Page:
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  • six from BBC learning english dot com.

  • Hello, Welcome to six minute grammar with me.

  • Finn on me, Alice.

  • Hello.

  • Today we're talking about defining relative clauses.

  • That's right.

  • Defining relative clauses will explain what they are.

  • We'll look at how they work.

  • We'll hear lots of examples on dhe.

  • We'll have a quiz to practice what we've learned so on with the show.

  • Let's start by looking at what relative clauses are on.

  • How we maketh Um, yes, defining relative clauses give information about a noun in a sentence or question they define or give more information about the thing that we're talking about.

  • And he is Katherine with our first example.

  • Have you seen the shoes that I bought today?

  • The defining relative clause is the phrase that I bought today on.

  • It tells us which shoes Catherine is talking about.

  • That's right.

  • Katherine probably has several pairs of shoes.

  • Adding the phrase that I bought today tells us exactly which shoes she means.

  • So let's have a closer look at the grammar off relative clauses.

  • We start with a noun, and then we add a relative pronoun, such as who or that plus a verb phrase, the relative pronoun who is for people.

  • Katherine, the man who owns this restaurant, is my best friend.

  • So the defining relative clause who owns this restaurant tells us exactly which man is Katherine's best friend.

  • The pronoun, which is for things.

  • And we use that for both people on dhe things.

  • Here's an example with which spring is a season, which I enjoy the most.

  • Me, too.

  • So to give MME.

  • Or information about a thing the season we heard the relative pronoun, which, plus the verb phrase I enjoy the most.

  • Here's another example.

  • That woman is the doctor who saw me yesterday.

  • This time the pronoun who refers to the doctor and the doctor is the subject off the verb soul.

  • The doctor saw Catherine right, who refers to the subject off the verb, the doctor who saw me yesterday.

  • Now this next example is slightly different.

  • Listen carefully.

  • That woman is the doctor who I saw yesterday again, who refers to the doctor.

  • But this time the doctor is the object off the verb sore.

  • Catherine saw the doctor, so the rule is when the pronoun refers to the subject.

  • It's she's the doctor who saw me yesterday.

  • And when the pronoun refers to the object, it's she's the doctor who I saw yesterday.

  • Now some people like to use whom, instead of who in object relative closes the doctor whom I saw.

  • And that's fine, whom is correct here, although who is probably more common in spoken English these days?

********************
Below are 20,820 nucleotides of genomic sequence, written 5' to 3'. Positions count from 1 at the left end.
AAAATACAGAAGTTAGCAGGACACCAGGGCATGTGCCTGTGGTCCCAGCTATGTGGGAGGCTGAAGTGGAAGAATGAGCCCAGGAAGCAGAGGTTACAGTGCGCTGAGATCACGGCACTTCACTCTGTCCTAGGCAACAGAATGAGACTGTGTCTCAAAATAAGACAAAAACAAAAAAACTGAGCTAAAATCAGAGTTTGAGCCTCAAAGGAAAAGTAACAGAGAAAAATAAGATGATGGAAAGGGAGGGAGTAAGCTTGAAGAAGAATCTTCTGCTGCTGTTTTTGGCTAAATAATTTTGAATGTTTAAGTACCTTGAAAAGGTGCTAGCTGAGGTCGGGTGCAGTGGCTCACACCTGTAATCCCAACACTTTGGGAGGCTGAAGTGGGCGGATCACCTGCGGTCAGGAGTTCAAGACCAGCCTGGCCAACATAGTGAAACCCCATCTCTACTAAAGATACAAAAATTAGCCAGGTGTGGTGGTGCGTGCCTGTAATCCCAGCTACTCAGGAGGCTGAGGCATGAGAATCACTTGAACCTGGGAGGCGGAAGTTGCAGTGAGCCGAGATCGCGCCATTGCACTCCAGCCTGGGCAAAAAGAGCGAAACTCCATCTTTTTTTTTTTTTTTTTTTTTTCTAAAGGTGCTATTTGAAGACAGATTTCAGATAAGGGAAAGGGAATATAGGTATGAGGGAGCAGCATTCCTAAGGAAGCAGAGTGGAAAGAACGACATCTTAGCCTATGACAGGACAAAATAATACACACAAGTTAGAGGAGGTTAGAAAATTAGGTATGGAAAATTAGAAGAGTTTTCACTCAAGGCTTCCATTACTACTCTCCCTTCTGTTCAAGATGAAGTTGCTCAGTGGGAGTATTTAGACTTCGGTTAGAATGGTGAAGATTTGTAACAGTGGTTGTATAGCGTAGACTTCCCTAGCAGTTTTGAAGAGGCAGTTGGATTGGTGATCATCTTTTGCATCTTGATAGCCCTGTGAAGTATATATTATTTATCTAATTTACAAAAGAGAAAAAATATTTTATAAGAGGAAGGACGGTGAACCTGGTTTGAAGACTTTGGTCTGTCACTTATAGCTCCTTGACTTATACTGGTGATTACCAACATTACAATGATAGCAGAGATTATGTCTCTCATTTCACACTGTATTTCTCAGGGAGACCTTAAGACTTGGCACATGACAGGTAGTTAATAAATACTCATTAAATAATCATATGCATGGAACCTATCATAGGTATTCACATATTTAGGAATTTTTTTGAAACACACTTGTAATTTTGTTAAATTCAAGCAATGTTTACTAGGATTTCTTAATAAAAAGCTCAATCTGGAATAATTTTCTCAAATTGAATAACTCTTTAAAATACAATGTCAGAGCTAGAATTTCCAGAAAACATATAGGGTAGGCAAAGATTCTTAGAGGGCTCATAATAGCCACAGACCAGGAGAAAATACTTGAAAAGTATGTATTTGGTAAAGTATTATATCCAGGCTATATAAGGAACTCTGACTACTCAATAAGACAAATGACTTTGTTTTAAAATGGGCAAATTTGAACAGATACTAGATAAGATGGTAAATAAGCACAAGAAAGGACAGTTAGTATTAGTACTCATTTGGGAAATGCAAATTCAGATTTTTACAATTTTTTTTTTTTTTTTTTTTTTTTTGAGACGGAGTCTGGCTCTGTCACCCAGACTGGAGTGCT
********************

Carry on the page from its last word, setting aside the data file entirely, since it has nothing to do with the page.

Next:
• BBC learning english dot com on We're talking about defining relative clauses, and now it's quiz time.

  • They're all about Harry Potter.

  • Those questions.

  • So if you like, the film may be easier for you at I'll say some key words, and you have to make them into a sentence with a defining relative clause.

  • No, here's the 1st 1 Robbie Coltrane Acto play Hagrid, right?

  • Robbie Coltrane is the actor who played Hagrid in Harry Potter.

  • That's the one and another Hogwarts School.

  • Harry Potter go right.

  • Hogwarts is the school that Harry Potter went to.

  • Very good last one.

  • Her Miami Mary Ron Weasley.

  • How Miami is the girl who married Ron Weasley or as an object clause.

  • It's harmony.

  • Is the girl who Ron Weasley married.

  • Well done.

  • If you got those right now, before we finish, there's just time to mention that in everyday English.

  • It's find to leave out the pronoun completely when the relative pronoun is the object off the relative clause.

  • For example, Khamenei is the girl who Ron Weasley married, becomes her.

  • Miami Is the girl Ron Weasley married?

  • Don't you think she should have married Harry?

  • Well, I really think it's her mind.

  • His choice, Alice.

  • So that's the end of our brief look at defining relative clauses.

  • They begin with a pronoun and go after the noun that you want to define.

  • Yes, there's more about this on our website at BBC Learning english dot com, Join us again for more six minute grandma.

  • Bye bye.

six from BBC learning english dot com.

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A2 relative pronoun defining doctor clause relative clause

Defining relative clauses - 6 Minute Grammar

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    林宜悉 posted on 2020/03/23
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